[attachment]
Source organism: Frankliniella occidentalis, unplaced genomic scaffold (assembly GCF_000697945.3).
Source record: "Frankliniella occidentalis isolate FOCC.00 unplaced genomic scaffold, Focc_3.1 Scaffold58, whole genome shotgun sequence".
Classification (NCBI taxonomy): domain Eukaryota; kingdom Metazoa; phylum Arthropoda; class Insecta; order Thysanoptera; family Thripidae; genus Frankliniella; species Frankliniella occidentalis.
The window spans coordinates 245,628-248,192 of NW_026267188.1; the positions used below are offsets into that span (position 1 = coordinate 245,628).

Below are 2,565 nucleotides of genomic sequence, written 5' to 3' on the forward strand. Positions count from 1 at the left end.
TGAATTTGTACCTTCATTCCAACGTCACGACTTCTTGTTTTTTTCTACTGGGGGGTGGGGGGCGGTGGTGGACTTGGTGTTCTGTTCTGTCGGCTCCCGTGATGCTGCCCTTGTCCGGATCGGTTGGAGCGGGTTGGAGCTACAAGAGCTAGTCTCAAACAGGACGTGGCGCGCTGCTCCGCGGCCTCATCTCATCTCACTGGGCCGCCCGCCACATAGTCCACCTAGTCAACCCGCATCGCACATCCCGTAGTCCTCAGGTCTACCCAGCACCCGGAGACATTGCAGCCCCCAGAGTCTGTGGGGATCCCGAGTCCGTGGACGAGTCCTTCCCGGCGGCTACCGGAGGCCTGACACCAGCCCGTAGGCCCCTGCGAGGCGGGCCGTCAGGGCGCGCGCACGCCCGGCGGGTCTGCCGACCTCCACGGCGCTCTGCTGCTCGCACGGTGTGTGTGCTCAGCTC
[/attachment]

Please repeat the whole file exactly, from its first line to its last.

Source organism: Frankliniella occidentalis, unplaced genomic scaffold (assembly GCF_000697945.3).
Source record: "Frankliniella occidentalis isolate FOCC.00 unplaced genomic scaffold, Focc_3.1 Scaffold58, whole genome shotgun sequence".
Classification (NCBI taxonomy): domain Eukaryota; kingdom Metazoa; phylum Arthropoda; class Insecta; order Thysanoptera; family Thripidae; genus Frankliniella; species Frankliniella occidentalis.
The window spans coordinates 245,628-248,192 of NW_026267188.1; the positions used below are offsets into that span (position 1 = coordinate 245,628).

Below are 2,565 nucleotides of genomic sequence, written 5' to 3' on the forward strand. Positions count from 1 at the left end.
TGAATTTGTACCTTCATTCCAACGTCACGACTTCTTGTTTTTTTCTACTGGGGGGTGGGGGGCGGTGGTGGACTTGGTGTTCTGTTCTGTCGGCTCCCGTGATGCTGCCCTTGTCCGGATCGGTTGGAGCGGGTTGGAGCTACAAGAGCTAGTCTCAAACAGGACGTGGCGCGCTGCTCCGCGGCCTCATCTCATCTCACTGGGCCGCCCGCCACATAGTCCACCTAGTCAACCCGCATCGCACATCCCGTAGTCCTCAGGTCTACCCAGCACCCGGAGACATTGCAGCCCCCAGAGTCTGTGGGGATCCCGAGTCCGTGGACGAGTCCTTCCCGGCGGCTACCGGAGGCCTGACACCAGCCCGTAGGCCCCTGCGAGGCGGGCCGTCAGGGCGCGCGCACGCCCGGCGGGTCTGCCGACCTCCACGGCGCTCTGCTGCTCGCACGGTGTGTGTGCTCAGCTC